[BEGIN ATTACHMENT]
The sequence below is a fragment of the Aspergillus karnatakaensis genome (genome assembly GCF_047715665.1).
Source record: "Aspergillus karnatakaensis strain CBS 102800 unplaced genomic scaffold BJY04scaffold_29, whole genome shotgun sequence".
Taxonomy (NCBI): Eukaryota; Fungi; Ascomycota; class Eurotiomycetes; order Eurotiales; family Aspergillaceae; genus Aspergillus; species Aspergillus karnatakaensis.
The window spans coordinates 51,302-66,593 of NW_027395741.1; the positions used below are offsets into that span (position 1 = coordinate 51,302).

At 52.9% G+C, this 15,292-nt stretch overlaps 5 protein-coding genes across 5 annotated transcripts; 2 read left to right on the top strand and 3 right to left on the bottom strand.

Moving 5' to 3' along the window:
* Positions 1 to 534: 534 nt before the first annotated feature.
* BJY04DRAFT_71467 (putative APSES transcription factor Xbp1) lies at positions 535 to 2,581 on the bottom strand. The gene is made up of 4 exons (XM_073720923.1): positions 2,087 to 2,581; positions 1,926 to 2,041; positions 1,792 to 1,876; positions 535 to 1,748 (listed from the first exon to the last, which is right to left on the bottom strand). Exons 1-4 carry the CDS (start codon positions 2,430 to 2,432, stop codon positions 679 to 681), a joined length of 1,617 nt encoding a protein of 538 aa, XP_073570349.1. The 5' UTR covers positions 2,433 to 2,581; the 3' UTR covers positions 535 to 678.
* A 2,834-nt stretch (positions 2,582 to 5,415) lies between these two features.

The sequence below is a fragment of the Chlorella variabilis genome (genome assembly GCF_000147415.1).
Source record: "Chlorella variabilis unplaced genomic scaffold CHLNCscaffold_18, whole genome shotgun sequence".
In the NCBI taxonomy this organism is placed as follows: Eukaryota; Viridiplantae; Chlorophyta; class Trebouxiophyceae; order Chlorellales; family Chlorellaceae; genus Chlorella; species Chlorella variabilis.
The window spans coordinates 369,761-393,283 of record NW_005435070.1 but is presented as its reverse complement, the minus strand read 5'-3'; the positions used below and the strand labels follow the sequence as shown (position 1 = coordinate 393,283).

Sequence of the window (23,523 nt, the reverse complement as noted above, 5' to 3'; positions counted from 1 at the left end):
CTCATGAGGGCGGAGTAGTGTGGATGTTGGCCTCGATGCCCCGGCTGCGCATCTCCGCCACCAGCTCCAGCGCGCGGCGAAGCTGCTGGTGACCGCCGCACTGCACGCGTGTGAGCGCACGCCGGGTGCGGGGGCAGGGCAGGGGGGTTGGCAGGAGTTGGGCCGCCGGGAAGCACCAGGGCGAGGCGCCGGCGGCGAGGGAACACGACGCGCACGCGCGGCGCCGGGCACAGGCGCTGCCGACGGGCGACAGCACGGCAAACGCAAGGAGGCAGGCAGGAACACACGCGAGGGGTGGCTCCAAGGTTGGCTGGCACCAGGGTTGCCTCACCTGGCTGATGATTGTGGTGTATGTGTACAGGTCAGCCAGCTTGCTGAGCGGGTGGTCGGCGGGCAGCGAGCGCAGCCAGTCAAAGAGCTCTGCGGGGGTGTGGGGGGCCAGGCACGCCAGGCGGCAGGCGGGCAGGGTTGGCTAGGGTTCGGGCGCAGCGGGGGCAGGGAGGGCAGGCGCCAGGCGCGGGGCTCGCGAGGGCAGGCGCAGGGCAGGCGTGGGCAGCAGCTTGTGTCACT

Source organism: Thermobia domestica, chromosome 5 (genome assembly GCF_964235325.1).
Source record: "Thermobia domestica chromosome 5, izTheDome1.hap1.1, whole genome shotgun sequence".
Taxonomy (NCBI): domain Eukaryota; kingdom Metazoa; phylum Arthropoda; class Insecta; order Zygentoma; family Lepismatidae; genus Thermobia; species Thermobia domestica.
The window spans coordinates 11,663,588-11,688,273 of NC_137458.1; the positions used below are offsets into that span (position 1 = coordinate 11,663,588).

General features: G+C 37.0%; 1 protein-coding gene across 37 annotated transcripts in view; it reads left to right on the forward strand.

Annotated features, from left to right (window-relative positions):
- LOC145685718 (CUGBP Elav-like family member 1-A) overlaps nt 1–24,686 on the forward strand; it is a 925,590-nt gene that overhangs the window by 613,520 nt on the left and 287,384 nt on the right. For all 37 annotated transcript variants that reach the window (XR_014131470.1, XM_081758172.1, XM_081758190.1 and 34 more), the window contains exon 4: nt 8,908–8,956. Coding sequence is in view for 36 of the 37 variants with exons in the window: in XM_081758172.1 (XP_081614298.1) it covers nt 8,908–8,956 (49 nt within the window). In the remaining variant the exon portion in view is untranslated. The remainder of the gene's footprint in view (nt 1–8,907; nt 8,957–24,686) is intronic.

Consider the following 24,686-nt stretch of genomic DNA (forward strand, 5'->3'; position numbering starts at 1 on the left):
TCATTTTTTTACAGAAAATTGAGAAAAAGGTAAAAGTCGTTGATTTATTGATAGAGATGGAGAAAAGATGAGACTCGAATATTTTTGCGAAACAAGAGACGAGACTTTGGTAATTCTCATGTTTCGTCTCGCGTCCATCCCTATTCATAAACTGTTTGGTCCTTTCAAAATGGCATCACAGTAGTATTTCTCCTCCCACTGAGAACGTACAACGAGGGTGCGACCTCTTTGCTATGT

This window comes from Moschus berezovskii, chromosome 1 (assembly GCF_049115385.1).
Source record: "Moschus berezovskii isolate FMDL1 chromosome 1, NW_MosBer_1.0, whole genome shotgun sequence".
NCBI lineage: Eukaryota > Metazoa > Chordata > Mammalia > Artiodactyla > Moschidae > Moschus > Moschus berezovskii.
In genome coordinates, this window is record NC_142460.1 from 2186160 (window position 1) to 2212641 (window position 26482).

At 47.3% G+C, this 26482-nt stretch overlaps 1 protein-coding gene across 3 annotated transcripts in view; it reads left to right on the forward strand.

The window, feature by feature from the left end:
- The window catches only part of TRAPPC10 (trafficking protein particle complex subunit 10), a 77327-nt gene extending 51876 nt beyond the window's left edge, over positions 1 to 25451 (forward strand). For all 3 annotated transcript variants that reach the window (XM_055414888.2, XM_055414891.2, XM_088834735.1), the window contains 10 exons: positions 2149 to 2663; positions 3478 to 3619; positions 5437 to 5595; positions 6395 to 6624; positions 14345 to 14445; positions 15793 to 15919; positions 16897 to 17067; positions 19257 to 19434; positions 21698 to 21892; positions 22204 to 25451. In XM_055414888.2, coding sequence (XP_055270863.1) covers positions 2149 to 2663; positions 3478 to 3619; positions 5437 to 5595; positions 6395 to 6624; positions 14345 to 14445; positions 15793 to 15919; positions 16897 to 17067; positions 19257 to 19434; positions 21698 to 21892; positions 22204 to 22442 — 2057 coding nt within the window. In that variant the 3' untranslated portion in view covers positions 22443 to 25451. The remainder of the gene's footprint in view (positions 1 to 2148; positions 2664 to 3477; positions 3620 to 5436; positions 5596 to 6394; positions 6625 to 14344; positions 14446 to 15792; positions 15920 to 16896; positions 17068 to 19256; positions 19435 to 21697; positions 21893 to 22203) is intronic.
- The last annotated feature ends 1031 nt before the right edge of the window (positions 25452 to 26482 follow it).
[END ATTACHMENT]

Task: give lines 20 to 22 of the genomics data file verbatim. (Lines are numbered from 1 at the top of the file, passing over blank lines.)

General features: G+C 37.0%; 1 protein-coding gene across 37 annotated transcripts in view; it reads left to right on the forward strand.

Annotated features, from left to right (window-relative positions):
- LOC145685718 (CUGBP Elav-like family member 1-A) overlaps nt 1–24,686 on the forward strand; it is a 925,590-nt gene that overhangs the window by 613,520 nt on the left and 287,384 nt on the right. For all 37 annotated transcript variants that reach the window (XR_014131470.1, XM_081758172.1, XM_081758190.1 and 34 more), the window contains exon 4: nt 8,908–8,956. Coding sequence is in view for 36 of the 37 variants with exons in the window: in XM_081758172.1 (XP_081614298.1) it covers nt 8,908–8,956 (49 nt within the window). In the remaining variant the exon portion in view is untranslated. The remainder of the gene's footprint in view (nt 1–8,907; nt 8,957–24,686) is intronic.